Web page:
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Media group loses Supreme Court fight for Puerto Rico financial records

The board overseeing Puerto Rico’s finances convinced the high court to prevent a media organization from gaining access to government documents.

WASHINGTON (CN) — Puerto Rico’s financial oversight board got a high court pass on Thursday, allowing it to avoid handing over government documents to a nonprofit media organization. 

Centro de Periodismo Investigativo wants access to financial documents and communications from the territory’s oversight board, which was created in the wake of a severe financial crisis. Puerto Rico was reported to have $71.1 billion in debt in 2016, leading Congress to pass a law creating the Financial Oversight and Management Board for Puerto Rico.

Claiming Puerto Rico’s Constitution affords the right to access public records, CPI sued the board in 2017. The board, however, argued it has sovereign immunity under the 11th Amendment. It claimed that Congress preempted disclosure requirements when it enacted the Puerto Rico Oversight, Management, and Economic Stability Act, also known as Promesa.

A federal judge disagreed and denied the motion to dismiss. The judge ruled that while the board did have immunity under the 11th Amendment, Promesa waived that immunity.

After its loss in court, the board handed over some of the requested documents but continued to withhold others. This triggered a second legal battle. The board faced repeated losses in the lower courts, setting off a high court showdown.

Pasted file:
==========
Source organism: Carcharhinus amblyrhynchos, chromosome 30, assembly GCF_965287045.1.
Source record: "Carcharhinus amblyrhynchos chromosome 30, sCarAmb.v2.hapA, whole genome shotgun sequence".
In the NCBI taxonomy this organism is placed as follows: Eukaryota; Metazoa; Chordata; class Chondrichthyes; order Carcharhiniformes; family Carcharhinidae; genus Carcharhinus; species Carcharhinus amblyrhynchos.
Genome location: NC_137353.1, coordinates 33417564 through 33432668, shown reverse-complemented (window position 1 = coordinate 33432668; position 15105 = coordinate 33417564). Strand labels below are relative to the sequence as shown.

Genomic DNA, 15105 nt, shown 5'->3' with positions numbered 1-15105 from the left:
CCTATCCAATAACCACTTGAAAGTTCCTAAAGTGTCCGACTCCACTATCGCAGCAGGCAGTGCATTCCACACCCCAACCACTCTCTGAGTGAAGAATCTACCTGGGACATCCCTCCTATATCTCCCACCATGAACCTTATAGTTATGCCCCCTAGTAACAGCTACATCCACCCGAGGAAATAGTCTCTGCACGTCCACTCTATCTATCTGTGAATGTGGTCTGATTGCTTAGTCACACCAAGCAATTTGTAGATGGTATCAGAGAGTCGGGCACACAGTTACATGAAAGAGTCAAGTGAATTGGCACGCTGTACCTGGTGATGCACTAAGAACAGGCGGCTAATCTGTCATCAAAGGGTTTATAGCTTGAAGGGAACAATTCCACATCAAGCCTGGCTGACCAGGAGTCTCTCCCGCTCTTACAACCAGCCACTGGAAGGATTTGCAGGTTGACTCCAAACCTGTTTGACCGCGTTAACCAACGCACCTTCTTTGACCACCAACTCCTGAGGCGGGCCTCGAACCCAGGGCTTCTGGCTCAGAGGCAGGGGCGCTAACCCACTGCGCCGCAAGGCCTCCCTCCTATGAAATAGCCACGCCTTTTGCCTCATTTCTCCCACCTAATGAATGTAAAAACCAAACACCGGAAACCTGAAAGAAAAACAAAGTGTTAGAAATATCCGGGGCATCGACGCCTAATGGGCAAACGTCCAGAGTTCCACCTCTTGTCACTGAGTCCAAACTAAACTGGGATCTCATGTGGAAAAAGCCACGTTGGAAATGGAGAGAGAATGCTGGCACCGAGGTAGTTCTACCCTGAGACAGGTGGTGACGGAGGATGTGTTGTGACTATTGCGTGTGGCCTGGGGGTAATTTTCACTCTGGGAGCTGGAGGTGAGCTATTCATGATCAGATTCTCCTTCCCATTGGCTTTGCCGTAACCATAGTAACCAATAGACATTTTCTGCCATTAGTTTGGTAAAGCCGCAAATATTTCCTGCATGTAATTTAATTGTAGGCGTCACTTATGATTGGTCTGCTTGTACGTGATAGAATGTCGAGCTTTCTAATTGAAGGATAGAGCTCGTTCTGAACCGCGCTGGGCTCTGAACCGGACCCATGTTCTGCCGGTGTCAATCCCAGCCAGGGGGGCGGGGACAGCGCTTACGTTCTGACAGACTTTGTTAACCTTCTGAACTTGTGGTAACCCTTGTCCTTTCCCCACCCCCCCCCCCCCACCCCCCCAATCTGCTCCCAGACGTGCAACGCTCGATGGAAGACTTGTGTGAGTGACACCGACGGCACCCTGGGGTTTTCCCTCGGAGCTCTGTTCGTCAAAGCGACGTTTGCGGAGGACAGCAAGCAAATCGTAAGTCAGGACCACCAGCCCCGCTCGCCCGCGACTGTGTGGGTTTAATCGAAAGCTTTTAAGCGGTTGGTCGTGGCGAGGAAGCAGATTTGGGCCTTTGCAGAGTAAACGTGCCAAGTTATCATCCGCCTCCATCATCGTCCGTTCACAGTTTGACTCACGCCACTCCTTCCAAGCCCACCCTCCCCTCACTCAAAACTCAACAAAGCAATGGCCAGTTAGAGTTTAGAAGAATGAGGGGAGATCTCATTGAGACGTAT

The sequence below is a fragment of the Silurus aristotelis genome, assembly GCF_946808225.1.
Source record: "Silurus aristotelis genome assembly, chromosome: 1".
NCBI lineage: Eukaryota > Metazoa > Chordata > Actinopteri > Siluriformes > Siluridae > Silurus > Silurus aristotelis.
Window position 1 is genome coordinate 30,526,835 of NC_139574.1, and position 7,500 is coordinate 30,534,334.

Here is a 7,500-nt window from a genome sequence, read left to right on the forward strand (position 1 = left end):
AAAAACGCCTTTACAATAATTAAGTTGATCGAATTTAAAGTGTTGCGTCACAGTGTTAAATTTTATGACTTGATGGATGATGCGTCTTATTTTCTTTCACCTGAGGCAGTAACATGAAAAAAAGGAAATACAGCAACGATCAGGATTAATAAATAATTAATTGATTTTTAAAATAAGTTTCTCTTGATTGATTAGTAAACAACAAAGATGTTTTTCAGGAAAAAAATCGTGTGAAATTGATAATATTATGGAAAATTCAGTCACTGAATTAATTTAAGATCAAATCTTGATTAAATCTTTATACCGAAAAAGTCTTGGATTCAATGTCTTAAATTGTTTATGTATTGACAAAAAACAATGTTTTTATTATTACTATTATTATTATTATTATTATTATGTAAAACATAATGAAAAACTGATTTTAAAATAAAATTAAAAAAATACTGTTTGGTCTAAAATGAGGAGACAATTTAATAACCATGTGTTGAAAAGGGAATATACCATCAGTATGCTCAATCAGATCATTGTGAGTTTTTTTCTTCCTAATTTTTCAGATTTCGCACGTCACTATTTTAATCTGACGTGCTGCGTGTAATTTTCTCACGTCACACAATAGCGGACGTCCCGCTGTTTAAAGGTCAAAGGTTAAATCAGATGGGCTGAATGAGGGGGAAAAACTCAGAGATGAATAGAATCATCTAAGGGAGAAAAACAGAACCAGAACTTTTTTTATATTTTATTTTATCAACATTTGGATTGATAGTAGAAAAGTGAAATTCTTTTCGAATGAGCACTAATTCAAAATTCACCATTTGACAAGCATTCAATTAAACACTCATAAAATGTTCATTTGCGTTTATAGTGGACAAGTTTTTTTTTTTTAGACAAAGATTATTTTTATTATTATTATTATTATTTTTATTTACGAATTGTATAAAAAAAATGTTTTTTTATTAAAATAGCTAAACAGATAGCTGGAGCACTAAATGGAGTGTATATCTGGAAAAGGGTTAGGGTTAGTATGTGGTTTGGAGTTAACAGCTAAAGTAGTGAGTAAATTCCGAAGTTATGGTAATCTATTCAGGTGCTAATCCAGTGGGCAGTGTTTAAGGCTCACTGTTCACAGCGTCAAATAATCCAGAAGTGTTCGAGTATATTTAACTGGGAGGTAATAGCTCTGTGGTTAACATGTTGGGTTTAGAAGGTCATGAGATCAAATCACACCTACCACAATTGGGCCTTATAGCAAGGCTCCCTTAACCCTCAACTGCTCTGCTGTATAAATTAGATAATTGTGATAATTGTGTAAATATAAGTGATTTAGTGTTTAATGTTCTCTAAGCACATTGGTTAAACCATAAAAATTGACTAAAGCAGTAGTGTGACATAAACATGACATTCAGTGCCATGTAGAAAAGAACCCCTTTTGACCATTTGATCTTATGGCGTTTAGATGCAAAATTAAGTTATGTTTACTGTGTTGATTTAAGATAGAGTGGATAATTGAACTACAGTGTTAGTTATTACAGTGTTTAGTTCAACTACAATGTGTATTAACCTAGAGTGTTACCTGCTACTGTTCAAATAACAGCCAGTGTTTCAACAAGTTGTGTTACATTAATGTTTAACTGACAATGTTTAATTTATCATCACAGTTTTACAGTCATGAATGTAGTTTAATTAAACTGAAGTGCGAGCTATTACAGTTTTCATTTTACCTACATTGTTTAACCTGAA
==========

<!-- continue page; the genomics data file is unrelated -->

When the justices heard oral arguments in the dispute in January, they were largely focused on how Puerto Rico’s sovereign immunity shaped the legal battle between CPI and the board.

In Thursday's ruling, the court's 8-1 majority found that nothing in Promesa makes Congress’s intent to repeal the board’s sovereign immunity “unmistakably clear.”

“The statute does not explicitly strip the board of immunity. It does not expressly authorize the bringing of claims against the board. And its judicial review provisions and liability protections are compatible with the board’s generally retaining sovereign immunity,” Justice Elena Kagan wrote for the majority. “We therefore reverse the judgment of the court of appeals and remand the case for further proceedings consistent with this opinion.”

CPI argued that the statute's provisions insulating the board from monetary liability and suits challenging its budgetary decisions would be pointless “if the board were immune generally.”

But Kagan wrote that litigation against the board can still arise, even though it enjoys sovereign immunity. She added that under statutes other than Promesa – such as Title VII of the Civil Rights Act, which prohibits various kinds of employment discrimination – the board would be stripped of those protections. 

Justice Clarence Thomas wrote in a dissenting opinion that his colleagues in the majority came to their conclusion without first determining if the board enjoys the sovereign immunity it asserts at all.

He noted that because Puerto Rico is a territory, it does not fall under the same inherent sovereign immunity that states have in federal court.

“To be sure, the United States has urged us to hold that Puerto Rico enjoys a form of common-law immunity that, it claims, territorial governments can invoke in federal court,” Thomas wrote. “But the board has, at every stage, argued only that it possesses the same immunity as states. That argument appears untenable.”

Attorneys representing the board and CPI did not immediately respond to a request for comment.

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Categories / Appeals, Government, Law, Media, National

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